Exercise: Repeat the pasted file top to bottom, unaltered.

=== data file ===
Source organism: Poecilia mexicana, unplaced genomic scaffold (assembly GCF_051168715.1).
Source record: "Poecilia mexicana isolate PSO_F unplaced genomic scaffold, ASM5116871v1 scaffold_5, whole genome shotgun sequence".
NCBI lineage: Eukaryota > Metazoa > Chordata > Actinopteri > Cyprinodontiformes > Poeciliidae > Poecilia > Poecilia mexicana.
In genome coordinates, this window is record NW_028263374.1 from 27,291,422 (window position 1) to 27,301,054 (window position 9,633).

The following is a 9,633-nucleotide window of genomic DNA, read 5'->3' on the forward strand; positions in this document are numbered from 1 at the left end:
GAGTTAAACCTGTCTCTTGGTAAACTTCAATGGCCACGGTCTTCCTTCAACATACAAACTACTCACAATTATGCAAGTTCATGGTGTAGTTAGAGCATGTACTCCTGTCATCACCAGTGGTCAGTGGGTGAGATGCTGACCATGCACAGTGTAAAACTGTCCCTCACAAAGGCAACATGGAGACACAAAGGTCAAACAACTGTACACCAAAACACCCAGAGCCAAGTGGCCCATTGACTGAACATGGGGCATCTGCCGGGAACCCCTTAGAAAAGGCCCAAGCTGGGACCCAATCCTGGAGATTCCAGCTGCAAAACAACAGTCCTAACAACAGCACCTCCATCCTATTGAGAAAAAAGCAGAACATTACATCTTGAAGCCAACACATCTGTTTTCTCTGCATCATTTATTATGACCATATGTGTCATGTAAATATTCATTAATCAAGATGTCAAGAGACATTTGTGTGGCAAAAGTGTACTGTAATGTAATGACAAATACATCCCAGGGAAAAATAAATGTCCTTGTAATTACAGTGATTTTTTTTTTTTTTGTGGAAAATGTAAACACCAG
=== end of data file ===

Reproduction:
Source organism: Poecilia mexicana, unplaced genomic scaffold (assembly GCF_051168715.1).
Source record: "Poecilia mexicana isolate PSO_F unplaced genomic scaffold, ASM5116871v1 scaffold_5, whole genome shotgun sequence".
NCBI lineage: Eukaryota > Metazoa > Chordata > Actinopteri > Cyprinodontiformes > Poeciliidae > Poecilia > Poecilia mexicana.
In genome coordinates, this window is record NW_028263374.1 from 27,291,422 (window position 1) to 27,301,054 (window position 9,633).

The following is a 9,633-nucleotide window of genomic DNA, read 5'->3' on the forward strand; positions in this document are numbered from 1 at the left end:
GAGTTAAACCTGTCTCTTGGTAAACTTCAATGGCCACGGTCTTCCTTCAACATACAAACTACTCACAATTATGCAAGTTCATGGTGTAGTTAGAGCATGTACTCCTGTCATCACCAGTGGTCAGTGGGTGAGATGCTGACCATGCACAGTGTAAAACTGTCCCTCACAAAGGCAACATGGAGACACAAAGGTCAAACAACTGTACACCAAAACACCCAGAGCCAAGTGGCCCATTGACTGAACATGGGGCATCTGCCGGGAACCCCTTAGAAAAGGCCCAAGCTGGGACCCAATCCTGGAGATTCCAGCTGCAAAACAACAGTCCTAACAACAGCACCTCCATCCTATTGAGAAAAAAGCAGAACATTACATCTTGAAGCCAACACATCTGTTTTCTCTGCATCATTTATTATGACCATATGTGTCATGTAAATATTCATTAATCAAGATGTCAAGAGACATTTGTGTGGCAAAAGTGTACTGTAATGTAATGACAAATACATCCCAGGGAAAAATAAATGTCCTTGTAATTACAGTGATTTTTTTTTTTTTTGTGGAAAATGTAAACACCAG